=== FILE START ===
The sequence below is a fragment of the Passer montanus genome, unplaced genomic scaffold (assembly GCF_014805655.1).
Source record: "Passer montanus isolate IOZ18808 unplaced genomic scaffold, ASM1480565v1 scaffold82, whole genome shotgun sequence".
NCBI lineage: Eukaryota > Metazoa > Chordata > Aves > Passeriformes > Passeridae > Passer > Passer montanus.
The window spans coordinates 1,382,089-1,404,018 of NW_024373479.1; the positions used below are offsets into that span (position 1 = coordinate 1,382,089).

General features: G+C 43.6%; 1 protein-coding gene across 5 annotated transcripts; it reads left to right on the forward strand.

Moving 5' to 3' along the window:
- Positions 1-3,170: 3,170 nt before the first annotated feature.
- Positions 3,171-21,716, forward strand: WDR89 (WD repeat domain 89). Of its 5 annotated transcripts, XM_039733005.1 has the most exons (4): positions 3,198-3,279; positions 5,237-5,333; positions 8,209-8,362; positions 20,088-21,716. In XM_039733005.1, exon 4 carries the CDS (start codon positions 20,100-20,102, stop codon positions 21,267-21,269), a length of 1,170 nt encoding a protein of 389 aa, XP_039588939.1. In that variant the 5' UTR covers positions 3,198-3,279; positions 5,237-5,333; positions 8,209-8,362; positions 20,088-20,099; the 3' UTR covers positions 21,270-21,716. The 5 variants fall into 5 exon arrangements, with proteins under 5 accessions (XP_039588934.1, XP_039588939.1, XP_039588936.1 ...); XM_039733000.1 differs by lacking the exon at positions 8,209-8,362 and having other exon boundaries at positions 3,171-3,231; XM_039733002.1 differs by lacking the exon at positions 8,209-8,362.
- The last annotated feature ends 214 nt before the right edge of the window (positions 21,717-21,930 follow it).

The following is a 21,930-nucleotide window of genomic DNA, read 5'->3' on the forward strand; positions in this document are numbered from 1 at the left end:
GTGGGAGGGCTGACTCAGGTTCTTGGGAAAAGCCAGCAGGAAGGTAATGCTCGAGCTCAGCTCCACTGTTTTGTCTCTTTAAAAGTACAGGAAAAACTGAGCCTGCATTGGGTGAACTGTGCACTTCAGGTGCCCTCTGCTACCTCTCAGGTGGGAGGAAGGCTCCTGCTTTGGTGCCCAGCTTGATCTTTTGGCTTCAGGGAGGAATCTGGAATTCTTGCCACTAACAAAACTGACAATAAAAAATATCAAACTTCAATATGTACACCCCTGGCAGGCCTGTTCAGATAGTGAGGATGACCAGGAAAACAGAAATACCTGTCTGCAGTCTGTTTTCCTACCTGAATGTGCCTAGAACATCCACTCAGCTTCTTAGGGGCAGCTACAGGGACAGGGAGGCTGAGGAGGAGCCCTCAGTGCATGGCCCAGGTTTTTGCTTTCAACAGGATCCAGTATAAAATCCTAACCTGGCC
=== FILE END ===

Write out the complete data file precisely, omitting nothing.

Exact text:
The sequence below is a fragment of the Passer montanus genome, unplaced genomic scaffold (assembly GCF_014805655.1).
Source record: "Passer montanus isolate IOZ18808 unplaced genomic scaffold, ASM1480565v1 scaffold82, whole genome shotgun sequence".
NCBI lineage: Eukaryota > Metazoa > Chordata > Aves > Passeriformes > Passeridae > Passer > Passer montanus.
The window spans coordinates 1,382,089-1,404,018 of NW_024373479.1; the positions used below are offsets into that span (position 1 = coordinate 1,382,089).

General features: G+C 43.6%; 1 protein-coding gene across 5 annotated transcripts; it reads left to right on the forward strand.

Moving 5' to 3' along the window:
- Positions 1-3,170: 3,170 nt before the first annotated feature.
- Positions 3,171-21,716, forward strand: WDR89 (WD repeat domain 89). Of its 5 annotated transcripts, XM_039733005.1 has the most exons (4): positions 3,198-3,279; positions 5,237-5,333; positions 8,209-8,362; positions 20,088-21,716. In XM_039733005.1, exon 4 carries the CDS (start codon positions 20,100-20,102, stop codon positions 21,267-21,269), a length of 1,170 nt encoding a protein of 389 aa, XP_039588939.1. In that variant the 5' UTR covers positions 3,198-3,279; positions 5,237-5,333; positions 8,209-8,362; positions 20,088-20,099; the 3' UTR covers positions 21,270-21,716. The 5 variants fall into 5 exon arrangements, with proteins under 5 accessions (XP_039588934.1, XP_039588939.1, XP_039588936.1 ...); XM_039733000.1 differs by lacking the exon at positions 8,209-8,362 and having other exon boundaries at positions 3,171-3,231; XM_039733002.1 differs by lacking the exon at positions 8,209-8,362.
- The last annotated feature ends 214 nt before the right edge of the window (positions 21,717-21,930 follow it).

The following is a 21,930-nucleotide window of genomic DNA, read 5'->3' on the forward strand; positions in this document are numbered from 1 at the left end:
GTGGGAGGGCTGACTCAGGTTCTTGGGAAAAGCCAGCAGGAAGGTAATGCTCGAGCTCAGCTCCACTGTTTTGTCTCTTTAAAAGTACAGGAAAAACTGAGCCTGCATTGGGTGAACTGTGCACTTCAGGTGCCCTCTGCTACCTCTCAGGTGGGAGGAAGGCTCCTGCTTTGGTGCCCAGCTTGATCTTTTGGCTTCAGGGAGGAATCTGGAATTCTTGCCACTAACAAAACTGACAATAAAAAATATCAAACTTCAATATGTACACCCCTGGCAGGCCTGTTCAGATAGTGAGGATGACCAGGAAAACAGAAATACCTGTCTGCAGTCTGTTTTCCTACCTGAATGTGCCTAGAACATCCACTCAGCTTCTTAGGGGCAGCTACAGGGACAGGGAGGCTGAGGAGGAGCCCTCAGTGCATGGCCCAGGTTTTTGCTTTCAACAGGATCCAGTATAAAATCCTAACCTGGCC